Better opportunities thanks to daycare

In Switzerland over 95 percent of fathers and over four out of five mothers work. Almost 40 percent of households with children under the age of 12 use institutional childcare. Concentrating on the youngest this means: There are growing numbers of studies that confirm connections between the quality of care outside the family and the level of fine and gross motor skills, adaptive behaviour, speech and social behaviour.[1] [2] A German study of 4,000 children shows that children who are cared for in the first two years of life are less likely to suffer from mental disorders later.[3]

Here‘s how the kids do better:

  • Physical skills: Coordination and hand-eye coordination are more pronounced, the children are more agile and less often overweight and they develop their gross and fine motor skills more strongly.
  • Social skills: They are more adaptable, more cooperative, but can also assert themselves. They are considerate of younger children, include them in their games - and at the end of the day they clean up the toys again.
  • Emotional skills: They are less anxious and they are able to deal with their own feelings and those of others. This is also evident on the linguistic level, as the children can describe feelings. They regulate their emotions better, i.e. they calm down relatively quickly when they get excited. And they develop empathy.
  • Language and numbers: By interacting with other children, they practice their language skills, they also make first writing attempts. Daycare also offers many opportunities to gain basic mathematical experiences such as counting, organizing or sorting.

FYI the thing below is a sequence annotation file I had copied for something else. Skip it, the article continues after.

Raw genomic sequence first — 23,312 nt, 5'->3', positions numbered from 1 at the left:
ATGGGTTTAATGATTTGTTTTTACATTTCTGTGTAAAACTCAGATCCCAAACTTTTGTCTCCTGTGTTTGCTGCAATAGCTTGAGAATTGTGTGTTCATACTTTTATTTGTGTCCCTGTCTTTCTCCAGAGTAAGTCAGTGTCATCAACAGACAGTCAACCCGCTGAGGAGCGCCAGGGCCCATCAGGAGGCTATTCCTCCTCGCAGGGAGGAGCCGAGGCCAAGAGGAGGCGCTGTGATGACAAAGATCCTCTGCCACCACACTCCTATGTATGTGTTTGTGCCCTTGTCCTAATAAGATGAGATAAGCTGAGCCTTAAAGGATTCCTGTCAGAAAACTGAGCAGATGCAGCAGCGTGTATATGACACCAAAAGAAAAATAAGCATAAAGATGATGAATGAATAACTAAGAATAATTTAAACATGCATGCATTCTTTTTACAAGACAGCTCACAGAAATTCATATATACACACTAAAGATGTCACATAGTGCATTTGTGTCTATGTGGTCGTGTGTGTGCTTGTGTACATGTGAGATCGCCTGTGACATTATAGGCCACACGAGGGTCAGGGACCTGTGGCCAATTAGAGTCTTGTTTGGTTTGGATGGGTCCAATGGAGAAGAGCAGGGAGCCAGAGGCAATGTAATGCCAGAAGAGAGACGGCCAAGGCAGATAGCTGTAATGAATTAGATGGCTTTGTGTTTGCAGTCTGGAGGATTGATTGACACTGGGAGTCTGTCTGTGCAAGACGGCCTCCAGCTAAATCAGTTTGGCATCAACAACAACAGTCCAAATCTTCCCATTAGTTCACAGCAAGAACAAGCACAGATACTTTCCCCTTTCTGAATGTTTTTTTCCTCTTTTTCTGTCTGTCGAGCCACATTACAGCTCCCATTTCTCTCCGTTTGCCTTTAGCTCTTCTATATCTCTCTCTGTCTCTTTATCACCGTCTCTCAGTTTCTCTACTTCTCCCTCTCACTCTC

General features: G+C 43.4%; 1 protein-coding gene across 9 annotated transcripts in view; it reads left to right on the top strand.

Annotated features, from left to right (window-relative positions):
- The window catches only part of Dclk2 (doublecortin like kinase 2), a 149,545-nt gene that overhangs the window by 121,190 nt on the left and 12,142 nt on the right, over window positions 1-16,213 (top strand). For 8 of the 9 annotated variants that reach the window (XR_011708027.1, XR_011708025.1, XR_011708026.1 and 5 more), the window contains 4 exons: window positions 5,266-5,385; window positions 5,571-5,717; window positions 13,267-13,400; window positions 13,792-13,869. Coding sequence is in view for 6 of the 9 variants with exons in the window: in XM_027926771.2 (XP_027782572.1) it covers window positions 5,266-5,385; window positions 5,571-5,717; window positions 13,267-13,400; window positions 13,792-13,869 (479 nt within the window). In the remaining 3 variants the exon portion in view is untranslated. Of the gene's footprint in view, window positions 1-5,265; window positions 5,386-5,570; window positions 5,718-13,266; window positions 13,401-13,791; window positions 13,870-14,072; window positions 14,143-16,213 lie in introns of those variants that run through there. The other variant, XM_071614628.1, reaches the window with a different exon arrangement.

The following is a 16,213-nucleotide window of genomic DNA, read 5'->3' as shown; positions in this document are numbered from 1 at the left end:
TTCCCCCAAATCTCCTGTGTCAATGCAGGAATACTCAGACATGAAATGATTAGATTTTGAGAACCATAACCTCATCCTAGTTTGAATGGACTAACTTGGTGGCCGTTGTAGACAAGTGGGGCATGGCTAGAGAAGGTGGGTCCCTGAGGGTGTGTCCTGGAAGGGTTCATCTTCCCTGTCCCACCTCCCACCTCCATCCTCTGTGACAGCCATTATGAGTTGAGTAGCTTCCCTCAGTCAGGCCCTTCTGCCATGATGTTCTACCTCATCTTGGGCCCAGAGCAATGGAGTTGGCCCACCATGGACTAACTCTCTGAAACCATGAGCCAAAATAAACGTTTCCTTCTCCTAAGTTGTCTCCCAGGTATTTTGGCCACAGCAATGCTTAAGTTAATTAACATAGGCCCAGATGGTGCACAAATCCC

• Learning skills: Children want to learn and explore, they learn to trust themselves and therefor they are more keen on making new experiences and develop skills such as perseverance or diligence in order to achieve their goals.

Key is the quality of the Kita

The child‘s well-being depends on the quality of the Kita, Professor Elisabeth Nicolai (The Protestant University Ludwigsburg in Germany) points out. She found that successful childcare is primarily related to the conditions in the daycare center. She said it „is crucial for a stress-free well-being and a healthy, emotional development of toddlers that they have safe, reliable and constant contact with their caregivers and thus can build an intensive bond. The caretaker does not necessarily have to be the mother.“[4]

Information for newcomers to Switzerland:

The school system in Switzerland is regulated differently in the cantons – feel free contacting our family services department (familienservice@globegarden.org) to learn more about the regulations in your canton. In short: Attending kindergarten for two years is compulsory and, like the primary school, is part of the primary level. At Kindergarten the children are specifically prepared for school. Normally children start school when they are four years old. Younger children can attend a day-care center (Kita); at globegarden they can also attend pre-school and kindergarten.

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